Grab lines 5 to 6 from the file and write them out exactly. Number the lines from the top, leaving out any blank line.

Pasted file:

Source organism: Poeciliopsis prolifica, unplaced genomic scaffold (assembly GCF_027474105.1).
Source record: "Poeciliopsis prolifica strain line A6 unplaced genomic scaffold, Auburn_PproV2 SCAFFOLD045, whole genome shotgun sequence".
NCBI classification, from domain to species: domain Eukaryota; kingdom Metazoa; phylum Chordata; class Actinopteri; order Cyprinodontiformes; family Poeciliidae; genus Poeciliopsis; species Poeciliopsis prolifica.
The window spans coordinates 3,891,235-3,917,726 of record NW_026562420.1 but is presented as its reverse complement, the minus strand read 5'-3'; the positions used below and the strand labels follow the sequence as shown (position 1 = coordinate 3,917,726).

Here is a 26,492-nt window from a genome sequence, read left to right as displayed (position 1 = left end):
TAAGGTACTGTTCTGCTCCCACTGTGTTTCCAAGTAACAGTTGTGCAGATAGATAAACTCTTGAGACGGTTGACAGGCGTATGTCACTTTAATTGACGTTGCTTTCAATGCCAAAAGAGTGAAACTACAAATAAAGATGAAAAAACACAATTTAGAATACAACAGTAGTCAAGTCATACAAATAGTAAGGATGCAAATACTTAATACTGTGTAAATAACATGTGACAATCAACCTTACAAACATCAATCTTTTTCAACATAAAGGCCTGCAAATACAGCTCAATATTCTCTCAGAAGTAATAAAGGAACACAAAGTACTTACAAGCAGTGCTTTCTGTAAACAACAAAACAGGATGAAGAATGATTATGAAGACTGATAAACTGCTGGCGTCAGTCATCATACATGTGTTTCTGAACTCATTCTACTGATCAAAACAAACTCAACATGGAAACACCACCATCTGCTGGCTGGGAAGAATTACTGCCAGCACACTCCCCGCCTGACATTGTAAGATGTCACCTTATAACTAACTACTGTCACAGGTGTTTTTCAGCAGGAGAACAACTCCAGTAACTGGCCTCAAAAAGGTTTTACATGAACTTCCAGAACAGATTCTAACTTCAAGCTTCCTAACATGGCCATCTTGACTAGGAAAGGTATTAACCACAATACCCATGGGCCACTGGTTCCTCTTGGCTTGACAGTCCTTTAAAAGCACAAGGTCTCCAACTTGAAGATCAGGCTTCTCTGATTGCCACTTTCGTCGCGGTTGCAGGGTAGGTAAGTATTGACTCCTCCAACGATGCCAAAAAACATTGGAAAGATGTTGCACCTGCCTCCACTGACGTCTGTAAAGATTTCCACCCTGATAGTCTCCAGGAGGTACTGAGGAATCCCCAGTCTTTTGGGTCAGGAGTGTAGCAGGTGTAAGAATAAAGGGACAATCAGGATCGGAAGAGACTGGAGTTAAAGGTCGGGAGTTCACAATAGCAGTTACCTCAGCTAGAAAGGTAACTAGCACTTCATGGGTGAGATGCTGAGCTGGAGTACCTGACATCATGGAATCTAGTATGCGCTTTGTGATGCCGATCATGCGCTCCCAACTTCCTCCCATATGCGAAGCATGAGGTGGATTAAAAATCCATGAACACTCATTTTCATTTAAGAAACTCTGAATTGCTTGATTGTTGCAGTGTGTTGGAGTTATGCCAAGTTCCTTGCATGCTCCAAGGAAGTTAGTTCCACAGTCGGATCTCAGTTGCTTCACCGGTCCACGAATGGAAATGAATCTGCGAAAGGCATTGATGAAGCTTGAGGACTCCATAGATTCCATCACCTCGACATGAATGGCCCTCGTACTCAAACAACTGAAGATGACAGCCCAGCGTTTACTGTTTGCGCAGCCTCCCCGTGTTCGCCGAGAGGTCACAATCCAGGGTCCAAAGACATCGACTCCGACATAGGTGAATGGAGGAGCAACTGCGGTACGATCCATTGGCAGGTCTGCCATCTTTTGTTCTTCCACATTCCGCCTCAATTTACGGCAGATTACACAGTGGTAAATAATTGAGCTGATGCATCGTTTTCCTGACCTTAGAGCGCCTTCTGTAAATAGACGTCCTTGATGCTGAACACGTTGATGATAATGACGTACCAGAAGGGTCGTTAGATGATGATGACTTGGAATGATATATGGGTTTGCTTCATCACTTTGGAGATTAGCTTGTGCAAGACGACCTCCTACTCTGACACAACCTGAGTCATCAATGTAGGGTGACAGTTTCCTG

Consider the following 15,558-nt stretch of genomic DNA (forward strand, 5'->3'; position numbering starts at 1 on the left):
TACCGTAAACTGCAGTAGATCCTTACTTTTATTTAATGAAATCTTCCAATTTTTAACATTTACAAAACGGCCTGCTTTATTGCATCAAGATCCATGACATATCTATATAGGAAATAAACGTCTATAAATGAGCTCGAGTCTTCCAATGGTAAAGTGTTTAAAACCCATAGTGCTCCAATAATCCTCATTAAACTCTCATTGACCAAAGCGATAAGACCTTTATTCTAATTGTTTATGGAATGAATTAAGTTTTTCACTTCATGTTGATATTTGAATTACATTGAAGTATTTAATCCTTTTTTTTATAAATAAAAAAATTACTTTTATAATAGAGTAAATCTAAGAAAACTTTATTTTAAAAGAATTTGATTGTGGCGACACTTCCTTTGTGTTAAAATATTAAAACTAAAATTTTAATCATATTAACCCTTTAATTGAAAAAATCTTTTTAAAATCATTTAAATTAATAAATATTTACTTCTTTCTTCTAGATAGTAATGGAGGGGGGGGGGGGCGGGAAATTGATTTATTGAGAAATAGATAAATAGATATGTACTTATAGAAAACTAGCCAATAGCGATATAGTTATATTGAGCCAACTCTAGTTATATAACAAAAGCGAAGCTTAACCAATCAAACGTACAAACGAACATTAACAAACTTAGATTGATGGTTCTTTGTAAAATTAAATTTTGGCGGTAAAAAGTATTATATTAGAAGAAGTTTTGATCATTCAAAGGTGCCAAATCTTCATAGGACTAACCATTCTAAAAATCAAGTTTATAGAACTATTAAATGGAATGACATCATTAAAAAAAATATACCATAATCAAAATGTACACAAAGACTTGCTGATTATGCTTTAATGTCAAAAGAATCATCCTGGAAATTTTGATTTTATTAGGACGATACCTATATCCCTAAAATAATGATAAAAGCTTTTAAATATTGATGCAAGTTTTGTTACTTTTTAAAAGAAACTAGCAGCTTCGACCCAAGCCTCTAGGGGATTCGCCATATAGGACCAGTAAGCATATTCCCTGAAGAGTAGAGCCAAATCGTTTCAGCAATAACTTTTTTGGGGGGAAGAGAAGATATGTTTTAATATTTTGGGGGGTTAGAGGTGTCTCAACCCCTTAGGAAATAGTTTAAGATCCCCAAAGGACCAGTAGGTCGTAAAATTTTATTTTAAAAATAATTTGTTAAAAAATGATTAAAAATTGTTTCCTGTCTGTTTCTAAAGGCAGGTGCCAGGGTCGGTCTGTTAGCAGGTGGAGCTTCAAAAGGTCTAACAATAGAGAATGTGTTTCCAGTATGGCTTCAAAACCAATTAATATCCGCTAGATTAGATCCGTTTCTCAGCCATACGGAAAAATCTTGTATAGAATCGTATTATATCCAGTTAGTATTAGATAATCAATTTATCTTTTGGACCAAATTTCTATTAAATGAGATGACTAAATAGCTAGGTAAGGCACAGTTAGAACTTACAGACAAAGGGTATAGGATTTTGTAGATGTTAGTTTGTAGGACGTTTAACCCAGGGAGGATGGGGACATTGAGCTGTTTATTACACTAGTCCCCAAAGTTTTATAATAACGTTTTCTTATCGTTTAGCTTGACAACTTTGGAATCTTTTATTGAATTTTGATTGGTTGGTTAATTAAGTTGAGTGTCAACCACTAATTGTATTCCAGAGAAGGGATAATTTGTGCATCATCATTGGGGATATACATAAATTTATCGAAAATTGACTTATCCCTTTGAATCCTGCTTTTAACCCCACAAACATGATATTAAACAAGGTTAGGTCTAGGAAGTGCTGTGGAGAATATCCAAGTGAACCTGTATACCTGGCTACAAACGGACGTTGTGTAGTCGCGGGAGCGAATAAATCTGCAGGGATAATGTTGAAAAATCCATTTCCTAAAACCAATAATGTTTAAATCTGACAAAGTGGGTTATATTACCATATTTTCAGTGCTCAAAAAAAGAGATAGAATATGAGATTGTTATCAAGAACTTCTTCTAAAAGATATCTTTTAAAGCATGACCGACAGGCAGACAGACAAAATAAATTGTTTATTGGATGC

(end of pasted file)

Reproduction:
Here is a 26,492-nt window from a genome sequence, read left to right as displayed (position 1 = left end):
TAAGGTACTGTTCTGCTCCCACTGTGTTTCCAAGTAACAGTTGTGCAGATAGATAAACTCTTGAGACGGTTGACAGGCGTATGTCACTTTAATTGACGTTGCTTTCAATGCCAAAAGAGTGAAACTACAAATAAAGATGAAAAAACACAATTTAGAATACAACAGTAGTCAAGTCATACAAATAGTAAGGATGCAAATACTTAATACTGTGTAAATAACATGTGACAATCAACCTTACAAACATCAATCTTTTTCAACATAAAGGCCTGCAAATACAGCTCAATATTCTCTCAGAAGTAATAAAGGAACACAAAGTACTTACAAGCAGTGCTTTCTGTAAACAACAAAACAGGATGAAGAATGATTATGAAGACTGATAAACTGCTGGCGTCAGTCATCATACATGTGTTTCTGAACTCATTCTACTGATCAAAACAAACTCAACATGGAAACACCACCATCTGCTGGCTGGGAAGAATTACTGCCAGCACACTCCCCGCCTGACATTGTAAGATGTCACCTTATAACTAACTACTGTCACAGGTGTTTTTCAGCAGGAGAACAACTCCAGTAACTGGCCTCAAAAAGGTTTTACATGAACTTCCAGAACAGATTCTAACTTCAAGCTTCCTAACATGGCCATCTTGACTAGGAAAGGTATTAACCACAATACCCATGGGCCACTGGTTCCTCTTGGCTTGACAGTCCTTTAAAAGCACAAGGTCTCCAACTTGAAGATCAGGCTTCTCTGATTGCCACTTTCGTCGCGGTTGCAGGGTAGGTAAGTATTGACTCCTCCAACGATGCCAAAAAACATTGGAAAGATGTTGCACCTGCCTCCACTGACGTCTGTAAAGATTTCCACCCTGATAGTCTCCAGGAGGTACTGAGGAATCCCCAGTCTTTTGGGTCAGGAGTGTAGCAGGTGTAAGAATAAAGGGACAATCAGGATCGGAAGAGACTGGAGTTAAAGGTCGGGAGTTCACAATAGCAGTTACCTCAGCTAGAAAGGTAACTAGCACTTCATGGGTGAGATGCTGAGCTGGAGTACCTGACATCATGGAATCTAGTATGCGCTTTGTGATGCCGATCATGCGCTCCCAACTTCCTCCCATATGCGAAGCATGAGGTGGATTAAAAATCCATGAACACTCATTTTCATTTAAGAAACTCTGAATTGCTTGATTGTTGCAGTGTGTTGGAGTTATGCCAAGTTCCTTGCATGCTCCAAGGAAGTTAGTTCCACAGTCGGATCTCAGTTGCTTCACCGGTCCACGAATGGAAATGAATCTGCGAAAGGCATTGATGAAGCTTGAGGACTCCATAGATTCCATCACCTCGACATGAATGGCCCTCGTACTCAAACAACTGAAGATGACAGCCCAGCGTTTACTGTTTGCGCAGCCTCCCCGTGTTCGCCGAGAGGTCACAATCCAGGGTCCAAAGACATCGACTCCGACATAGGTGAATGGAGGAGCAACTGCGGTACGATCCATTGGCAGGTCTGCCATCTTTTGTTCTTCCACATTCCGCCTCAATTTACGGCAGATTACACAGTGGTAAATAATTGAGCTGATGCATCGTTTTCCTGACCTTAGAGCGCCTTCTGTAAATAGACGTCCTTGATGCTGAACACGTTGATGATAATGACGTACCAGAAGGGTCGTTAGATGATGATGACTTGGAATGATATATGGGTTTGCTTCATCACTTTGGAGATTAGCTTGTGCAAGACGACCTCCTACTCTGACACAACCTGAGTCATCAATGTAGGGTGACAGTTTCCTG